Games software/hardware combined are set to drive more than $150 billion (€129.85bn) revenue for the first time ever in 2017, with software taking around three-quarters and hardware around one-quarter of the total, reports Digi-Capital.
With a compound annual growth rate (CAGR) of 7.9 per cent for the next 5 years, games software/hardware combined could top $200 billion by 2021.
Mobile games have grown like a weed since the launch of the iPhone, and could top $50 billion revenue for the first time in 2017. Yet despite this outperformance, mobile games growth could slow to 14.5% CAGR to reach over $80 billion by 2021 (gross apps revenue across iOS, Google Play and all the Chinese app stores). That’s more revenue than the entire games software market when we first covered it back in 2010 (coincidentally when we first forecast mobile games’ coming dominance, which folks thought outrageous back then).
Console games and MMO/MOBA games should each deliver less revenue individually than mobile this year, and with slowing growth could each individually drive around $30 billion revenue in 5 years’ time. This could make mobile games bigger than console games and MMO/MOBA games combined by then. The remaining big sectors of PC hardware and console hardware are broadly ex-growth (although Nintendo Switch has given console hardware a big bump this year and might help longer term), but could still drive well over $30 billion combined revenue by 2021.
At the other end of the scale is the land of the indies, where there’s room for them to breath. There isn’t enough money yet for the big boys, a little like early mobile games.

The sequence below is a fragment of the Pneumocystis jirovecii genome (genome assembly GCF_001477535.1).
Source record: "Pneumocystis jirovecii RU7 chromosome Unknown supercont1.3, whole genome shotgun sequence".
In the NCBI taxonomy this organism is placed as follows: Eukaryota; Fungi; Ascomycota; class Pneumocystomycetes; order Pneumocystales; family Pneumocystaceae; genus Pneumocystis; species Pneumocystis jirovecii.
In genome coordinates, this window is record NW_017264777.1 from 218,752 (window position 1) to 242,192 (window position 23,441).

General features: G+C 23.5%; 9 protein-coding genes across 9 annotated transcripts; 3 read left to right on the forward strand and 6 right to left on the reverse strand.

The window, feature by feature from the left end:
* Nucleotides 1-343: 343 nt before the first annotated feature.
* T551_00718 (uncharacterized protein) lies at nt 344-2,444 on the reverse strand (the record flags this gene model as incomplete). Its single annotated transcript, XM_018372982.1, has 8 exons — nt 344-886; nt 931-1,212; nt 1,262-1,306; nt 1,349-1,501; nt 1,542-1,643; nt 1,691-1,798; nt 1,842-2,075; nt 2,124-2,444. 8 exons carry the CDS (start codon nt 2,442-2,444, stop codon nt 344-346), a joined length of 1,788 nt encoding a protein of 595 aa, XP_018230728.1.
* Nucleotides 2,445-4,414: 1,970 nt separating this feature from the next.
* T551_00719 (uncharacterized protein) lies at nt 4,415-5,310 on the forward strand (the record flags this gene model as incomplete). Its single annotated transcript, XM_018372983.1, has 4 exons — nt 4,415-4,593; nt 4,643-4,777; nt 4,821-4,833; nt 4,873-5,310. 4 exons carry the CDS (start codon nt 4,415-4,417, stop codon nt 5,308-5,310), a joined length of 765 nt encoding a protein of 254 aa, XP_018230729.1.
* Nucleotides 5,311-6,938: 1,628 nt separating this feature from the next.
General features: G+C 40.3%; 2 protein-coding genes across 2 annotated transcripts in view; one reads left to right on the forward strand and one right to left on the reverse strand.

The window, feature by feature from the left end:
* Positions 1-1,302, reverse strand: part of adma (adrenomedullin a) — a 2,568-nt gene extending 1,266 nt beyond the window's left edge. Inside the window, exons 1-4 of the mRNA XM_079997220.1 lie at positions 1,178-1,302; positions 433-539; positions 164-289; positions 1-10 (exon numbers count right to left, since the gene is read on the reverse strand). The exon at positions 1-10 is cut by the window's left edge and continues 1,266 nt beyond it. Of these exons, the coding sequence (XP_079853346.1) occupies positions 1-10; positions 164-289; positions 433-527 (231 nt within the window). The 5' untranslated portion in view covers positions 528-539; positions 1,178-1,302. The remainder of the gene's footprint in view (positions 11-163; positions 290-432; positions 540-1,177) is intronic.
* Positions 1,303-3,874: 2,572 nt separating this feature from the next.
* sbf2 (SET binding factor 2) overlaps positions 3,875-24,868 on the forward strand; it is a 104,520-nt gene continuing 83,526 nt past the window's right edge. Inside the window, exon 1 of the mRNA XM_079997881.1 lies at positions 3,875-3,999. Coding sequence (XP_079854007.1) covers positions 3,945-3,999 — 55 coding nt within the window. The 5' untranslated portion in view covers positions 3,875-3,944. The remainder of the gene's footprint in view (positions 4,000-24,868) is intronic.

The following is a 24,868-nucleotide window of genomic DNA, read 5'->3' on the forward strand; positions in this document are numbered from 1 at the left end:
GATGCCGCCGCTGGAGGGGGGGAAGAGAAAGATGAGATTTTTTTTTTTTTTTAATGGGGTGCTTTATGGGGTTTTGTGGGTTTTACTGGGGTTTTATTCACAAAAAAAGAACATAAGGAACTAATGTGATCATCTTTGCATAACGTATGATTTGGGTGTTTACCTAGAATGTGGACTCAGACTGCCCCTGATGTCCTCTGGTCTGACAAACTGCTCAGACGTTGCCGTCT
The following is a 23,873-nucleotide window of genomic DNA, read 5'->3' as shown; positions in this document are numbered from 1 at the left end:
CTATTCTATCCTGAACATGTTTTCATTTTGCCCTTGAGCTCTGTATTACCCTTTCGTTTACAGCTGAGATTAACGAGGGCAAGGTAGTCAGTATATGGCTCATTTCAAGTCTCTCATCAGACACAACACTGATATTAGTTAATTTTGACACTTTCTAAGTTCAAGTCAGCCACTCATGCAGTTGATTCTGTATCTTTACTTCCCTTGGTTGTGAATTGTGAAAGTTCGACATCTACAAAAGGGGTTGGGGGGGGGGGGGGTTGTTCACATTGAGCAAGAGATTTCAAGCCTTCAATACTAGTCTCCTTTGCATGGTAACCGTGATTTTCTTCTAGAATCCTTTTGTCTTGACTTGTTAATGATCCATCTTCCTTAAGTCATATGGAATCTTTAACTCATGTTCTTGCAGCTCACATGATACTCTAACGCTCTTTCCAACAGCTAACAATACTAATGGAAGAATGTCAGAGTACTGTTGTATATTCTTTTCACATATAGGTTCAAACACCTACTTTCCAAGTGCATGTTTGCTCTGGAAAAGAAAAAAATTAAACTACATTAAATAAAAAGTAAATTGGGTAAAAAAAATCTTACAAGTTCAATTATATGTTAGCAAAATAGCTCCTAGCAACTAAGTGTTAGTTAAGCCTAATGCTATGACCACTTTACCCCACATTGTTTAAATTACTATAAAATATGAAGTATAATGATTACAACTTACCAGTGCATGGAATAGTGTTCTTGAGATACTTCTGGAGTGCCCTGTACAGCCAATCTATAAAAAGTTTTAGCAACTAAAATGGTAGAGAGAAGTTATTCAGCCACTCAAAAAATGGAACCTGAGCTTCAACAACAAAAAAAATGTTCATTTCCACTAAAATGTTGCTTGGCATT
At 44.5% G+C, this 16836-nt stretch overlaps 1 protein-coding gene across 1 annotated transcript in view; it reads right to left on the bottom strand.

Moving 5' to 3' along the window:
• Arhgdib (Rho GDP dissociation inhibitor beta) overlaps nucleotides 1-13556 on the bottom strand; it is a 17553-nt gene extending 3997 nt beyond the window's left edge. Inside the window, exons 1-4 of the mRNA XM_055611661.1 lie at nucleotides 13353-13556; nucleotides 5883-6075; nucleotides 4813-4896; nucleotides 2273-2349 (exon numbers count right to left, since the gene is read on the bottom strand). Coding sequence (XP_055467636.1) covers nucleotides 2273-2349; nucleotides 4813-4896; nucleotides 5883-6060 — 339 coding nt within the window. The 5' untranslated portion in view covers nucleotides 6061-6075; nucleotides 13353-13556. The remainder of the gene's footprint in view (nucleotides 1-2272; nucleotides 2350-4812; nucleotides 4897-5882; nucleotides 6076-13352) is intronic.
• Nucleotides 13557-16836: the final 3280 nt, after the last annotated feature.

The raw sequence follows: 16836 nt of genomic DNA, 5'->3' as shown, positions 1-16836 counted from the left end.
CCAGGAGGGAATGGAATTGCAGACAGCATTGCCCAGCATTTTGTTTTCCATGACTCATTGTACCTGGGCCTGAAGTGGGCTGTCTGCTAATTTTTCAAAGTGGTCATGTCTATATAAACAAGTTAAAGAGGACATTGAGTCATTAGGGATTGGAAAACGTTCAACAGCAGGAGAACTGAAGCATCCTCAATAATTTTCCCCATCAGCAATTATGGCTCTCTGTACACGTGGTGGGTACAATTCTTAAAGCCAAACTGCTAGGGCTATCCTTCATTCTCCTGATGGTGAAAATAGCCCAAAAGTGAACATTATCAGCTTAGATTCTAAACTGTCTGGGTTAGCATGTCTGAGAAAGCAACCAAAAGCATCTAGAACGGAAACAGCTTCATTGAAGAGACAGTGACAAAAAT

VR hardware (headsets, peripherals and PCs/GPUs) could deliver in the low single digit billions range this year, and drive over $7 billion revenue by 2021. But VR hardware is dominated by giants like Facebook and Samsung already, so solutions for specific technical problems are probably best for startups in this sector.
AR games software – particularly mobile AR games – had its first hit with Pokémon Go (even if industry insiders don’t like to call it AR). If mobile AR goes mass market in the next 12 months (helped by Facebook, Apple, Google and others), AR games software could drive almost $7 billion revenue in 5 years’ time – more than VR games.
Pokémon Go might have made more money than all VR games combined last year, but VR games software still has a lot of runway. With high growth rates, VR games software could top $6 billion by 2021.
eSports is the last of the high-growth sectors, but despite serious investment there are still questions over just how big it could become in revenue terms.
Combining the 50 major countries in our forecasts into regions gives a pretty consistent picture. Led by China, Asia has dominated games revenue for the last few years (which we also forecast for the first time in 2010 to much bemusement) and that dominance looks set to continue. This year China, Japan and South Korea alone could deliver $4 of every $10 spent on games globally, and together with the rest of Asia-Pacific could see just under half of all games revenue globally. By comparison the North American market could take around a quarter of games revenue and Western Europe a fifth. In some of the hottest growth sectors such as VR games, AR games and eSports, Asia has changed from the outdated view of it being an importer of Western approaches to becoming a true innovator.
The last year has seen a resurgence in games investment, with over $2.8 billion invested globally in the last 12 months to Q2 2017 for a new record. The previous high water mark for games investment was $2.4 billion for full-year 2014. On top of all that investment, Netmarble Games reopened the games IPO market by raising a stonking $2.3 billion in its IPO at over $11 billion market cap. Unsurprisingly, investment has been pouring into the highest growth sectors from our forecasts, with AR/VR and games tech/services each taking around one third, and mobile games around a quarter of all investment dollars. Similarly the money has been gratefully received by Chinese, American and (in the case of Netmarble) South Korean companies.